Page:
In week one, the NFL's replacement officials weren't as big a story as many thought they would be, doing an admirable job throughout most of the games, save for a few slip ups (and one extra time out). That all came to an end on Sunday, as the officials played a huge role in deciding games, making the league look foolish, and providing the worst call in NFL history.

The worst example of the incompetence of the scab refs came in Pittsburgh, when a pass over the middle became the breeding ground for the worst call in the history of the league. Check out the play.

Pretty innocuous, no? Santonio Holmes gets hit over the middle by Steelers safety Ryan Clark, loses the ball and it falls harmlessly for an incomplete pass. Very straight forward stuff. However, the replacement officials did not see it that way. They called pass interference against the Steelers. Here is the kicker: the foul was not called on Clark. It was called on Ike Taylor, who makes no contact with Holmes whatsoever. The ball was spotted at the location of the phantom foul, first down Jets.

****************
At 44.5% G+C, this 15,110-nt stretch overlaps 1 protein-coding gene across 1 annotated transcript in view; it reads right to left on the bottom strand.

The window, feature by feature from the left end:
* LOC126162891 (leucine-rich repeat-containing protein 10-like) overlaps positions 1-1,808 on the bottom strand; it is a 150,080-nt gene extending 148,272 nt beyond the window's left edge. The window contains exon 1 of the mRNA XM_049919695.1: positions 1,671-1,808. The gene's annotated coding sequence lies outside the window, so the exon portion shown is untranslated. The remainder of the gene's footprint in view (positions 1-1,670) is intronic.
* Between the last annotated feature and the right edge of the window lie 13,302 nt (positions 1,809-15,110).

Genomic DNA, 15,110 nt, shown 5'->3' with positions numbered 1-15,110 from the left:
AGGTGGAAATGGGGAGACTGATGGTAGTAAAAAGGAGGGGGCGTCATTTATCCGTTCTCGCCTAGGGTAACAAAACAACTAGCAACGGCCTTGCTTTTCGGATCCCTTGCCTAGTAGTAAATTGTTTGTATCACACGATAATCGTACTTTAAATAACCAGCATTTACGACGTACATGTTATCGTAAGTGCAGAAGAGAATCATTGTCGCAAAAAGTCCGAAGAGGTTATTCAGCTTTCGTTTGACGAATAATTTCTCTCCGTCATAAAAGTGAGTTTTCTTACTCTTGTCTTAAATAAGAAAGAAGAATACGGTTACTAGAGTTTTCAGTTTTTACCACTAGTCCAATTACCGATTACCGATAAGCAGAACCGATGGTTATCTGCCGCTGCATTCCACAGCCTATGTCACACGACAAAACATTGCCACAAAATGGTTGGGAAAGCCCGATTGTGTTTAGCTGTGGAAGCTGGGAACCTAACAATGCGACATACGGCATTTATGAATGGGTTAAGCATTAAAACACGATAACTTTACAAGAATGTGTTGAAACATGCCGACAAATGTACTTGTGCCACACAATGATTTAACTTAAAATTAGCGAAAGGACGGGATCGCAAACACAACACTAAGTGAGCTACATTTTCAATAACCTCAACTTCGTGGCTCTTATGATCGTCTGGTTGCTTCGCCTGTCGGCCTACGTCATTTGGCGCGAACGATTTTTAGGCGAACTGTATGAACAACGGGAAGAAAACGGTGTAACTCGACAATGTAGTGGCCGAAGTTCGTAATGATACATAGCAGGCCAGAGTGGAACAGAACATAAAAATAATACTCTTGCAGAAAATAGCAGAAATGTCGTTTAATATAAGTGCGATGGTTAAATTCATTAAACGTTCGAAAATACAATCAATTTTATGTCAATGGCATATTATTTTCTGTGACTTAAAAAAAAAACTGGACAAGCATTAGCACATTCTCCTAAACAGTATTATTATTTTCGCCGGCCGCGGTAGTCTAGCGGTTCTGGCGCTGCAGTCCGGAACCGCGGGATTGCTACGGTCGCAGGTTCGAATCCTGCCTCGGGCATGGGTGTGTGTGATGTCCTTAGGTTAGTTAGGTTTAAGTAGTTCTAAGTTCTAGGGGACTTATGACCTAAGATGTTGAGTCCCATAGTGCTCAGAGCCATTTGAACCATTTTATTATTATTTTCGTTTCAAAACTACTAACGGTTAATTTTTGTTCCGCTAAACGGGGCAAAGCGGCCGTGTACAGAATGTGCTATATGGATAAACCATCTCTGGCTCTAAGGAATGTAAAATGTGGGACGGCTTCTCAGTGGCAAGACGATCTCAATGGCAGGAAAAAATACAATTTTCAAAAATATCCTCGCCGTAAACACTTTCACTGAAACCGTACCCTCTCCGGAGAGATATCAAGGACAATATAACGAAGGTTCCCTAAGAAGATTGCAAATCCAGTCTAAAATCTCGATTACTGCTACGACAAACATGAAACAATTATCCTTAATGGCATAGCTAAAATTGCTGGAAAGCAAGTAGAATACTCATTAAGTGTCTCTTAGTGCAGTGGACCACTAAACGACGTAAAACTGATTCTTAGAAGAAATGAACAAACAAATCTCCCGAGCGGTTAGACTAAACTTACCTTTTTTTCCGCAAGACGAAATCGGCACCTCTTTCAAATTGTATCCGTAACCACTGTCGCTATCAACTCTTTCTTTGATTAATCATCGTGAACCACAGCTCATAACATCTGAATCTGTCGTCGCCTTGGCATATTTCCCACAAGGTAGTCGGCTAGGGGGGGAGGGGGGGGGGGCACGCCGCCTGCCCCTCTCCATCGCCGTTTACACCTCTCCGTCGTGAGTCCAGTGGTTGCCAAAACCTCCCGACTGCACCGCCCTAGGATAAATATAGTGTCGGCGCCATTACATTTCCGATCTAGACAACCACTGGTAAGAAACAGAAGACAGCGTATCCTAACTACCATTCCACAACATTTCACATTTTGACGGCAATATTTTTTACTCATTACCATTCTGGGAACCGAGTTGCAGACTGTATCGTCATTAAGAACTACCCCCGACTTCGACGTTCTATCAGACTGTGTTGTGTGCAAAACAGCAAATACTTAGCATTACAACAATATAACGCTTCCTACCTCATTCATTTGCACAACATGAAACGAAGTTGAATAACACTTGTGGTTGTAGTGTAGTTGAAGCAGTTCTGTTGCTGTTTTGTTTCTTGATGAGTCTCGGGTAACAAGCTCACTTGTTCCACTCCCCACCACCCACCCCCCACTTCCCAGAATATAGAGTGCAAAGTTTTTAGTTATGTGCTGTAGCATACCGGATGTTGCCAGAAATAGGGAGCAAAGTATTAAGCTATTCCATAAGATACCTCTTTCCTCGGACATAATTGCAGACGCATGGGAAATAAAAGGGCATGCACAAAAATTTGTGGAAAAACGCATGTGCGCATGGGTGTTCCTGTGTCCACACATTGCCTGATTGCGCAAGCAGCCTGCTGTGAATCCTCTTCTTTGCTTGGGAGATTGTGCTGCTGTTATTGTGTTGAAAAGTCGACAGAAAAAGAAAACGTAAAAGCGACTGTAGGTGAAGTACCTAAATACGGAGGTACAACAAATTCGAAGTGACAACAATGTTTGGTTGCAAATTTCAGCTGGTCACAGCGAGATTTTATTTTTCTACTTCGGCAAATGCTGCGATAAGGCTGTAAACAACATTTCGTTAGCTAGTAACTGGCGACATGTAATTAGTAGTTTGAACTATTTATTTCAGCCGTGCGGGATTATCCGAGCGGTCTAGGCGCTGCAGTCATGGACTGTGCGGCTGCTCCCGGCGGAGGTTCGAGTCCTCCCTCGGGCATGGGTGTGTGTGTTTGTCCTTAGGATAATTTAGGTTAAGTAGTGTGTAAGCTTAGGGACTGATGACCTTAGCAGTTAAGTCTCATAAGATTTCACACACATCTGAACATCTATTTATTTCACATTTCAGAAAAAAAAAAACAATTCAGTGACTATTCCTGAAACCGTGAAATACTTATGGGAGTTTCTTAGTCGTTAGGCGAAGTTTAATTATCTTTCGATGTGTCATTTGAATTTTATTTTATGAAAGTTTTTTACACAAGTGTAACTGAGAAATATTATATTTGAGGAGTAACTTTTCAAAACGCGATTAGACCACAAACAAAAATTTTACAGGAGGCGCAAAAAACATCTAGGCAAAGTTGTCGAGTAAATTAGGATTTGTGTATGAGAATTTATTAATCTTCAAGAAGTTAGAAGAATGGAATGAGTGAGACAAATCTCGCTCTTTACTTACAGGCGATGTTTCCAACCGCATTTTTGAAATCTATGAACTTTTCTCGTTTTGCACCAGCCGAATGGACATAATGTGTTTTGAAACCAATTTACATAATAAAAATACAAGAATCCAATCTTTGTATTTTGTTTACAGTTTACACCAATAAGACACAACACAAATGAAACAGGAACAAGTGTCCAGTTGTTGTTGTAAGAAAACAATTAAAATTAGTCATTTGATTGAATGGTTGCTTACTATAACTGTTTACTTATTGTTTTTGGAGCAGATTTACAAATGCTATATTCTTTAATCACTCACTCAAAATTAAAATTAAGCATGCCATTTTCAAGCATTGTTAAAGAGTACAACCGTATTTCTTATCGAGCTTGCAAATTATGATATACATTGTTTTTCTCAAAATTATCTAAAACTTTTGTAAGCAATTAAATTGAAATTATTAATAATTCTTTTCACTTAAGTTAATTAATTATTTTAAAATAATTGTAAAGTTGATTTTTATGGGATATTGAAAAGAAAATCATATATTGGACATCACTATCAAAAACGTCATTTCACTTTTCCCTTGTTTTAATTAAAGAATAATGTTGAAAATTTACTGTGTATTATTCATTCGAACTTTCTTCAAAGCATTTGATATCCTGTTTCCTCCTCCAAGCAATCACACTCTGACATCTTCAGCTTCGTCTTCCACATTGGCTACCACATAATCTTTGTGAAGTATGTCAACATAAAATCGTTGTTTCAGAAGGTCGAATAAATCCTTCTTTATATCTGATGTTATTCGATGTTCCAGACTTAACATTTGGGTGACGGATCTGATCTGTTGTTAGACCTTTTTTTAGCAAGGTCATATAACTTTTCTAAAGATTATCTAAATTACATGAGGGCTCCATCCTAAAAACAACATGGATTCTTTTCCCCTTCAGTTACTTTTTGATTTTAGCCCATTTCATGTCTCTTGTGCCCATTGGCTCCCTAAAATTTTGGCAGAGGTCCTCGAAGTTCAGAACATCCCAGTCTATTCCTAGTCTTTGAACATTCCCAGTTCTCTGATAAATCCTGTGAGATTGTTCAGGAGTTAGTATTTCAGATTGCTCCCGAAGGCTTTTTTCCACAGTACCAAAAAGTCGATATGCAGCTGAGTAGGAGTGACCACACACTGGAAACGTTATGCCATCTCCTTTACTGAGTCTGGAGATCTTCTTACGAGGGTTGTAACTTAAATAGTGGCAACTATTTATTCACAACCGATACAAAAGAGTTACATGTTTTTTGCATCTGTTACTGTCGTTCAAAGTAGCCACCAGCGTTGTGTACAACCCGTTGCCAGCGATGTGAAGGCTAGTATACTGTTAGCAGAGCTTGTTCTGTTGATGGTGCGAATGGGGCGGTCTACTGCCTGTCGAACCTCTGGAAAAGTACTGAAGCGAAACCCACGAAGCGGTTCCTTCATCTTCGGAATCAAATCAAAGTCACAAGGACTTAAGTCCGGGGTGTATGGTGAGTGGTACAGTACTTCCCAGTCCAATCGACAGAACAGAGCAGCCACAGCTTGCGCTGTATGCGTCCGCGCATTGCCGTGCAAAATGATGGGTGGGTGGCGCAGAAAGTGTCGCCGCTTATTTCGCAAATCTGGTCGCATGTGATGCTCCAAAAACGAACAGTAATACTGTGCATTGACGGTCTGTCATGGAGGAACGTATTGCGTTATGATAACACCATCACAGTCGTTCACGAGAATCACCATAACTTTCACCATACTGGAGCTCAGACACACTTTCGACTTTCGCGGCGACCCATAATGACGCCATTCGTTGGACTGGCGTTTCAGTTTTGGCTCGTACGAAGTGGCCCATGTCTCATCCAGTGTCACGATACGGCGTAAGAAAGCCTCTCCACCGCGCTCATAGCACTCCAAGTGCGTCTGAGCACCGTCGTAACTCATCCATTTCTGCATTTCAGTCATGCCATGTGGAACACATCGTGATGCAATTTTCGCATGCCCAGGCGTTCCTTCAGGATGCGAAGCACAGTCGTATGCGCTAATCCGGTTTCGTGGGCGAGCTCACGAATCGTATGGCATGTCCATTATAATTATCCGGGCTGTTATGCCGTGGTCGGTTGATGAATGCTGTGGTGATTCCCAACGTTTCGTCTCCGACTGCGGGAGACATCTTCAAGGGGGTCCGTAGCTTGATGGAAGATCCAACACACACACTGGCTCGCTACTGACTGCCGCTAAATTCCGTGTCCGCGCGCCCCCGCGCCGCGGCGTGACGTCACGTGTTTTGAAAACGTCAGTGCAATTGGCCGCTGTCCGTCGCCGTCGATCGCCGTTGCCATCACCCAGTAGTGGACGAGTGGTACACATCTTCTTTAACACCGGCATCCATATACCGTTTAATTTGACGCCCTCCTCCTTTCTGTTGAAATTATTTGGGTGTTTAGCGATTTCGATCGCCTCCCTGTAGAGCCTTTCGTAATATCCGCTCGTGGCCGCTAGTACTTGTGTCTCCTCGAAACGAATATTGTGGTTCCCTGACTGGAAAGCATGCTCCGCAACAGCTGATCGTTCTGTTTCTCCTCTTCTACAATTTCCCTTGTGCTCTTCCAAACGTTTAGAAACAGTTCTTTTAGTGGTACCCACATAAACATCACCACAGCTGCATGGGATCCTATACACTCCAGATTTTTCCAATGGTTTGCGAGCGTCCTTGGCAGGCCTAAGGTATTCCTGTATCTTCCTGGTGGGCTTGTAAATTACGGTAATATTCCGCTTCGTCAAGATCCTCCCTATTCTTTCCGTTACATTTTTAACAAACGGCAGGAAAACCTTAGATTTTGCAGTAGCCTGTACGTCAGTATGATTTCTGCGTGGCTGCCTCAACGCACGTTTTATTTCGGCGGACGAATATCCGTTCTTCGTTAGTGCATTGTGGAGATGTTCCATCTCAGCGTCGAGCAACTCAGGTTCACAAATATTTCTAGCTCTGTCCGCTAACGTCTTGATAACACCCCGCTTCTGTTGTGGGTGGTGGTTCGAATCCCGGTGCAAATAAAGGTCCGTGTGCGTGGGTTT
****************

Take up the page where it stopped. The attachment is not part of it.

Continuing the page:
Now, if the replacement officiating crew wanted to argue that Clark led with his helmet (he didn't really, but at least that would have been plausible) or that he interfered with Holmes, the nation would have accepted it as just a missed call and moved on. Even if they wanted to call defensive holding on Taylor for a little jockeying for position earlier in the play, that would have been fine. But this extreme lapse in judgement is simply worse than anything I have ever seen in NFL history.

Seriously, THE TWO PLAYERS NEVER MADE PHYSICAL CONTACT WITH EACH OTHER. In what way did Taylor interfere with Holmes? Did he use a Jedi mind trick and the refs caught him? Did he send ultraviolet rays to blind Holmes in front of a replacement ref while the scab was checking his schedule at Home Depot? Stonehenge is more explainable than this call.

Keep in mind, when I say that it is the worst call in NFL history, I do not mean in the context of that game's situation. Obviously what happened to Seattle in Super Bowl XL against Pittsburgh was a more high profile, important series of misses than this one in Week Two of a game that the Steelers ended up winning convincingly anyway. I am speaking strictly of each play in a vacuum, with the officiating critiqued equally throughout every play in league history.

So, I leave it to you, my dear friends on the web. Please, find me a call more egregiously wrong than this one. You can't. It is literally impossible.